Tag Archives: Banning Christianity

The First Step Towards Official Government Condemnation of Christianity

Can being forced to wear yellow stars and crosses be far behind?

While I am not a Catholic, I view this condemnation of the Catholic Church as the first shot across the bow in the escalation towards government ostracization and criminalization of ALL people of the Christian faith, Protestant OR Catholic.

I find it simply amazing that a government body that has no moral outrage or courage to condemn Jihadist Islam for their acts of barbarism and instead defends them, finds within themselves the authority to officially condemn Catholics with a vitriol that Islamists are strangely immune from.

The hedonists on the Left have taken their own secularist and hedonistic jihad against the devout of faith to a whole new level; government condemnation of an entire denomination of faith for their rejection of a lifestyle that they believe is sinful.  Coupled with the insane push to criminalize any criticism of Homosexuality and the ridiculous lawsuit against the publishers of the bible for ‘hate crime discrimination against Gays’ for printing what God says in the scriptures.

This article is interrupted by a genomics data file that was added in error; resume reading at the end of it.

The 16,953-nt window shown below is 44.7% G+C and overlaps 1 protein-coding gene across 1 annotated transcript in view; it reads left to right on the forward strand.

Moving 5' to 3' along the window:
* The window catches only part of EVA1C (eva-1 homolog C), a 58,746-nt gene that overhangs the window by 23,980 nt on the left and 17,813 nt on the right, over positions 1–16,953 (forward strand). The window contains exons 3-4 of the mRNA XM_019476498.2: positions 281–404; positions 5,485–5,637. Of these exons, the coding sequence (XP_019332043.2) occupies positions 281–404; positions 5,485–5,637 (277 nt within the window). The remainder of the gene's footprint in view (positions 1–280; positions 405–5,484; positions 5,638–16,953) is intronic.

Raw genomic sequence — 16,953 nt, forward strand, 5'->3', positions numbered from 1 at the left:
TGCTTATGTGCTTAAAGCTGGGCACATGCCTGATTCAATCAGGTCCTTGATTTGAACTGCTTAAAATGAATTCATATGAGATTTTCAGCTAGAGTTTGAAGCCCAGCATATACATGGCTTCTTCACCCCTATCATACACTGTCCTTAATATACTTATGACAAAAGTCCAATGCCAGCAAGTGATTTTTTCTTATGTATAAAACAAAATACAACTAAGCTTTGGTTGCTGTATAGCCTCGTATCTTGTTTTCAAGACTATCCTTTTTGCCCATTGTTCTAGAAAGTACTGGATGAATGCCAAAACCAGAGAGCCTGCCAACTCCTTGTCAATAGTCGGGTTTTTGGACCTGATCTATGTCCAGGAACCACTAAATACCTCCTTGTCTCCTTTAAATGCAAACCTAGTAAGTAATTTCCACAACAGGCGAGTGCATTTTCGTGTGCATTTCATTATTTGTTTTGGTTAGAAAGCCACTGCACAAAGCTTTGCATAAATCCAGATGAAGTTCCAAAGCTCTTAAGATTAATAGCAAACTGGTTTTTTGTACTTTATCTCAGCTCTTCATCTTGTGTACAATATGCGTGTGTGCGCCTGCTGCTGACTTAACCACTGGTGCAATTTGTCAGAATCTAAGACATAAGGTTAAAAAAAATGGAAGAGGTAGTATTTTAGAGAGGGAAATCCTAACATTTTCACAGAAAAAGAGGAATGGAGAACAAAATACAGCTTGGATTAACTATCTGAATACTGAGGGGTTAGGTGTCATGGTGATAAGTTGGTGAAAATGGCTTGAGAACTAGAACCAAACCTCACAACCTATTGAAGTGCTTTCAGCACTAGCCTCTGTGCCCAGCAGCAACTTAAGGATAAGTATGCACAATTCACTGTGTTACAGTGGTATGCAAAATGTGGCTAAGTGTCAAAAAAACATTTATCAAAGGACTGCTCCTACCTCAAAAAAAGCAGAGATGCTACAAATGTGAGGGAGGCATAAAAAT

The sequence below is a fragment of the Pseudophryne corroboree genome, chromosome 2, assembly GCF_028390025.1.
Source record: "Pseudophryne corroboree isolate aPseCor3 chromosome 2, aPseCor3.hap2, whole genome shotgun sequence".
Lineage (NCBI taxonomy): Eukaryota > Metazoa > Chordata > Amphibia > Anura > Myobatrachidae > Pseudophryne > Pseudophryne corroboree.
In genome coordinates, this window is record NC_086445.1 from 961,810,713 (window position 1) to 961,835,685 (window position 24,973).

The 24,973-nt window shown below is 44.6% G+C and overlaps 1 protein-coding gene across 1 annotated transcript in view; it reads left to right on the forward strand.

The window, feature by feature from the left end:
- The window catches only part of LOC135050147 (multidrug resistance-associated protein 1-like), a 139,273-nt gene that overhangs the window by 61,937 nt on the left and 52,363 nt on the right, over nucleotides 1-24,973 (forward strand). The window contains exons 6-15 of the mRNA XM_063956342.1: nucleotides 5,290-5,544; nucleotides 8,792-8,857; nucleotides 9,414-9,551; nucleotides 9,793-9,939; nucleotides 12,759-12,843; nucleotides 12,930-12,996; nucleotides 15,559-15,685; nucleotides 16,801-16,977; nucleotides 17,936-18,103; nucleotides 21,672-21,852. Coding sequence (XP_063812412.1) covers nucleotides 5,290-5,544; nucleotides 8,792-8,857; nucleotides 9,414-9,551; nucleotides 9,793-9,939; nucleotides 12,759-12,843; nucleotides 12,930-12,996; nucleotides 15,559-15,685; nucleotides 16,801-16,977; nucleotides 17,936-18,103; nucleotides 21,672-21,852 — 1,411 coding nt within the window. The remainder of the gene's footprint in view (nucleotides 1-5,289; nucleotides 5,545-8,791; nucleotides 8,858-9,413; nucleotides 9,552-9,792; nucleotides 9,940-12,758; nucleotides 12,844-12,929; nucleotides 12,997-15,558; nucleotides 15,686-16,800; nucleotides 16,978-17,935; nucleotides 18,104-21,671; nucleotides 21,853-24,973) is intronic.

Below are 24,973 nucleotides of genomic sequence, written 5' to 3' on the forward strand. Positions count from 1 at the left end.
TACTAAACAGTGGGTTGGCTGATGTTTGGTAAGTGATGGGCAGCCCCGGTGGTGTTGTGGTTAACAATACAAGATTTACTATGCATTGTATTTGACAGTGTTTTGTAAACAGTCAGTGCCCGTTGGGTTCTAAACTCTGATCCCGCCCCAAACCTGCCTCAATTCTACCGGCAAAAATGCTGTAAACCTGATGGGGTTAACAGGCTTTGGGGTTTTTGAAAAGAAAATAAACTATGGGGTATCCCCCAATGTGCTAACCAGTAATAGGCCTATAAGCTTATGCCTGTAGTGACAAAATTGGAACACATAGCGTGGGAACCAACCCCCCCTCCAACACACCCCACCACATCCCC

It will continue to go downhill from here because we’ve seen before where this kind of thing always leads.

Camps, for reeducation or death.

Somehow, Christians in America have overlooked and forgotten the fact Jesus said we would be hated of all nations for His Name’s sake.  Mainly I would imagine for standing on His Word and refusing to capitulate to the pimps of sin.

 

Major U.S. city officially condemns Catholic Church
Instructs members to defy ‘Holy Office of Inquisition’ 

A San Francisco city and county board resolution that officially labeled the Catholic church’s moral teachings on homosexuality as “insulting to all San Franciscans,” “hateful,” “defamatory,” “insensitive” and “ignorant” will be challenged tomorrow in court for violating the Constitution’s prohibition of government hostility toward religion.

Resolution 168-08, passed unanimously by the City and County of San Francisco Board of Supervisors two years ago, also accused the Vatican of being a “foreign country” meddling with and attempting to “negatively influence (San Francisco’s) existing and established customs.”